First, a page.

Migrant Words - John Berger
I do not remember the exact moment when I first discovered the eternal spring that is John Berger. But every rendezvous with his words has been rediscovery. Ways of seeing - his famous series on the act of ‘seeing’, and the social, cultural and political contexts within which art is embedded - burst on the literary and art criticism scene like the invention of colour. Years later it is still responsible for small explosions in the minds of young artists and critics. He wrote about everything under the sun, and more - art, photography, poetry, history, culture, storytelling, politics, migration patterns, the veins of a leaf, the wrinkles on the skin of an aging lover or the colour of dreams. He wrote with conviction, but also with the curious wonder of a toddler discovering space. One of his books is entitled “Hold Everything Dear” and that is probably the best life advice that I have culled from a poet’s words. Today is his birthday, and I’m sharing a poem that holds the seed of his explorations with language, metaphor, stories and histories, but also his empathy and sensitivity for migrants and labourers. As P. Sainath points out, suddenly, the story of migrants has gone viral during the lockdown, and we are worried about migrants returning home. But people seldom ask about why they left their homes in the first place. This is something that Berger thought about deeply too. Today’s poem is testimony to his search for meaning.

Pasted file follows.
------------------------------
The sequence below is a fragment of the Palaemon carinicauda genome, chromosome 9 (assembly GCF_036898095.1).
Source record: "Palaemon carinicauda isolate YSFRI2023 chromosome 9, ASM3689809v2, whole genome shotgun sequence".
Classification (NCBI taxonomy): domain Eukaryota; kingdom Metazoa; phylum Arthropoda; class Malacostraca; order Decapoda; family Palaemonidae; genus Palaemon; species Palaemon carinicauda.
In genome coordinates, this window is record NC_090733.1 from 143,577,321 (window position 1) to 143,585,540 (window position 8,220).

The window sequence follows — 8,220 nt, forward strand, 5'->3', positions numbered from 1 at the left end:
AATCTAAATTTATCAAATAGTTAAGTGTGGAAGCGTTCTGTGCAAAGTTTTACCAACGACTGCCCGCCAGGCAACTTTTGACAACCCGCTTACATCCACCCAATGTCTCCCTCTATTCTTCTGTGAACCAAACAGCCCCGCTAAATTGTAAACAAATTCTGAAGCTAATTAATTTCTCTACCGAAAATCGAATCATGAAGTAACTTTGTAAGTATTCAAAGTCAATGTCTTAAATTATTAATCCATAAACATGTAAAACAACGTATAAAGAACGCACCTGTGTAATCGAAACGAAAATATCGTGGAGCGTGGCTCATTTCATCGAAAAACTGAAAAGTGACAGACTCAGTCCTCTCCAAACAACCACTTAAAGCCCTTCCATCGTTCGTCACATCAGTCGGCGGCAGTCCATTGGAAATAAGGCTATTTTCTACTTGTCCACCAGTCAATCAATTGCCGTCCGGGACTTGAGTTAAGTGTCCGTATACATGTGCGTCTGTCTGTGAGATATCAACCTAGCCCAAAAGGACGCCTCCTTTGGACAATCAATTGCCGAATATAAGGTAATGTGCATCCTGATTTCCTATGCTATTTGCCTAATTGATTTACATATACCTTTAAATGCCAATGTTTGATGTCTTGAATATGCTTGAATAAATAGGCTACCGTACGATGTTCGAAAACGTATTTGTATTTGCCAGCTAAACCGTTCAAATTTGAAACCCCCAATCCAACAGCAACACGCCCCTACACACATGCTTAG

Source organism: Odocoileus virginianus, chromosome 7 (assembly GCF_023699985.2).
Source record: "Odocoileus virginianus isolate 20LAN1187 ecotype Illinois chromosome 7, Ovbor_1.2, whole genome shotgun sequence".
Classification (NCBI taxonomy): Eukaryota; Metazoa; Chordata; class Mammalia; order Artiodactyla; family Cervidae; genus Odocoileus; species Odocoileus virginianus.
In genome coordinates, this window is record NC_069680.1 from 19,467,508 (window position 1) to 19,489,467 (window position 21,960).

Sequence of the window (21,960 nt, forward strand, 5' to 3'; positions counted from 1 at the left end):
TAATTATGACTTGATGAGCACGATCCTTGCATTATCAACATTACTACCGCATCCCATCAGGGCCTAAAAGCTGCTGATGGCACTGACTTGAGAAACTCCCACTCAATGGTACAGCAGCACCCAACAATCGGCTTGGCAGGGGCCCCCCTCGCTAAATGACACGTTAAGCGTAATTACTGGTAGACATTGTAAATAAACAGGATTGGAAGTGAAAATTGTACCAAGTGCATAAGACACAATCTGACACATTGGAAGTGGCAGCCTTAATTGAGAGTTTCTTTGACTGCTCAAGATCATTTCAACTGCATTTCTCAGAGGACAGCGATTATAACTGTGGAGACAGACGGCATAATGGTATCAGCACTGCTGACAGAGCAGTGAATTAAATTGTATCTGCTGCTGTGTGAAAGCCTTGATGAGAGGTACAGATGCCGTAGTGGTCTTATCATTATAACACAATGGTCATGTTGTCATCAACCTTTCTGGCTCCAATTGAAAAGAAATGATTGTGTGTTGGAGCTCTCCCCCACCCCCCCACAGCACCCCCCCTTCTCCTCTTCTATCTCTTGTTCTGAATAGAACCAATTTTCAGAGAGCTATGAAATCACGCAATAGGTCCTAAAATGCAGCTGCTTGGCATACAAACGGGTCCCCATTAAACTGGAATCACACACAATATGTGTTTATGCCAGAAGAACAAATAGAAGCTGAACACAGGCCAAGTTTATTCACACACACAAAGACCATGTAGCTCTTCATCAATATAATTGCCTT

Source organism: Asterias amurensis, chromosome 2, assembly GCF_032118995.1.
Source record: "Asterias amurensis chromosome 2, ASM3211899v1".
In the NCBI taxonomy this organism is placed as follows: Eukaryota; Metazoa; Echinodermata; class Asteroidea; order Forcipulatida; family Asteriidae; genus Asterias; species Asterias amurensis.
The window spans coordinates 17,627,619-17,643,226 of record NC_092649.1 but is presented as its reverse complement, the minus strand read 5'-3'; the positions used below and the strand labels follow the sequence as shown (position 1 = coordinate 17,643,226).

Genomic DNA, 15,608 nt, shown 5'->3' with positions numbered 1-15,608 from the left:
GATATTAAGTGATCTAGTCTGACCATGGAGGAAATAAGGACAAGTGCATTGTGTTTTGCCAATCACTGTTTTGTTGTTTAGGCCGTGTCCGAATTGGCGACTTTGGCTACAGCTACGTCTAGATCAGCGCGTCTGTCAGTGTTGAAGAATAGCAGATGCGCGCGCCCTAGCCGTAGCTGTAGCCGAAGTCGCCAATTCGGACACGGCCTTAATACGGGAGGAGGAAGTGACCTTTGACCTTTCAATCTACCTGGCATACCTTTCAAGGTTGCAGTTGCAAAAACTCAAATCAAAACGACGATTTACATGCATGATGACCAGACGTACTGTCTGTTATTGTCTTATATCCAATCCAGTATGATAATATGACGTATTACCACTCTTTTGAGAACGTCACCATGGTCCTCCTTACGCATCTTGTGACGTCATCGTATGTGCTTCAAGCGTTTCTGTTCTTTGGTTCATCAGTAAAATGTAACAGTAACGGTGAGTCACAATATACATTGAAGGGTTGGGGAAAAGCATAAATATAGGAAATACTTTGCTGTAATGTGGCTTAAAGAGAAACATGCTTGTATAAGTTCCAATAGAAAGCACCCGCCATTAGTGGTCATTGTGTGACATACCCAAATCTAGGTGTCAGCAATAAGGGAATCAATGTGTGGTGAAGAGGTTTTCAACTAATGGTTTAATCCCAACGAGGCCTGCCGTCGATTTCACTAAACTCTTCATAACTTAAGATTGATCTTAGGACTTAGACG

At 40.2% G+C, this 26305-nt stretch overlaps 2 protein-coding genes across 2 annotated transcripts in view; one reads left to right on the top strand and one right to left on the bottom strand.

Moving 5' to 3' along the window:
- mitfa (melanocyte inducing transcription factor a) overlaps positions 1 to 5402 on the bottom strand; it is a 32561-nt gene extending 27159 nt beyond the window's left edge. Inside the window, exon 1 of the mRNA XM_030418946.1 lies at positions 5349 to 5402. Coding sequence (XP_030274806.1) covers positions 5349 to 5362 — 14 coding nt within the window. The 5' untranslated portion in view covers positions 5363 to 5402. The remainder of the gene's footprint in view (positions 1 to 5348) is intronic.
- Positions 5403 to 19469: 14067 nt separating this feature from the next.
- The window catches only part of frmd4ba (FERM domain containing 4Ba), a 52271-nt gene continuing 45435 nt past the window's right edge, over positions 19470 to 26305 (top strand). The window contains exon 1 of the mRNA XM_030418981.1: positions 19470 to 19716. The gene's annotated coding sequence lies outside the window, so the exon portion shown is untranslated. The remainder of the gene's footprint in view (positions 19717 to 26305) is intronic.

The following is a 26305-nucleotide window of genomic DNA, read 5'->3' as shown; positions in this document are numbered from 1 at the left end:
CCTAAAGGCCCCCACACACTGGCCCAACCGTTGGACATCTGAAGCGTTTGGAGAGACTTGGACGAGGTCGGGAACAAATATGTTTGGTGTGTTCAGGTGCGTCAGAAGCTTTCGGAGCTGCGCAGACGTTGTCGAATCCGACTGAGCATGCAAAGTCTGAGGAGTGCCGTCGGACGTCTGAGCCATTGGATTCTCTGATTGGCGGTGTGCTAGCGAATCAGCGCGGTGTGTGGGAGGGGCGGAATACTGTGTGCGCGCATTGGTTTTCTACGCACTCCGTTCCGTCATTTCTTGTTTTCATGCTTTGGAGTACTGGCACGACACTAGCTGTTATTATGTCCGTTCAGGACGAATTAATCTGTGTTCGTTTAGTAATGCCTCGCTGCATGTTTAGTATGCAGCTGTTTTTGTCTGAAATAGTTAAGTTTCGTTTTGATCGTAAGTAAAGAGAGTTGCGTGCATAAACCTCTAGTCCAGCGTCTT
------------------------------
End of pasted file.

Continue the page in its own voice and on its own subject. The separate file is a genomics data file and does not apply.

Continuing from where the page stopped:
Berger on poetry: ‘Poems, even when narrative, do not resemble stories. All stories are about battles, of one kind or another, which end in victory and defeat. Everything moves towards the end, when the outcome will be known. Poems, regardless of any outcome, cross the battlefields, tending the wounded, listening to the wild monologues of the triumphant or the fearful. They bring a kind of peace. Not by anesthesia or easy reassurance, but by recognition and the promise that what has been experienced cannot disappear as if it had never been. Yet the promise is not of a monument. . . The promise is that language has acknowledged, has given shelter, to the experience which demanded, which cried out...In all poetry, words are a presence before they are a means of communication.’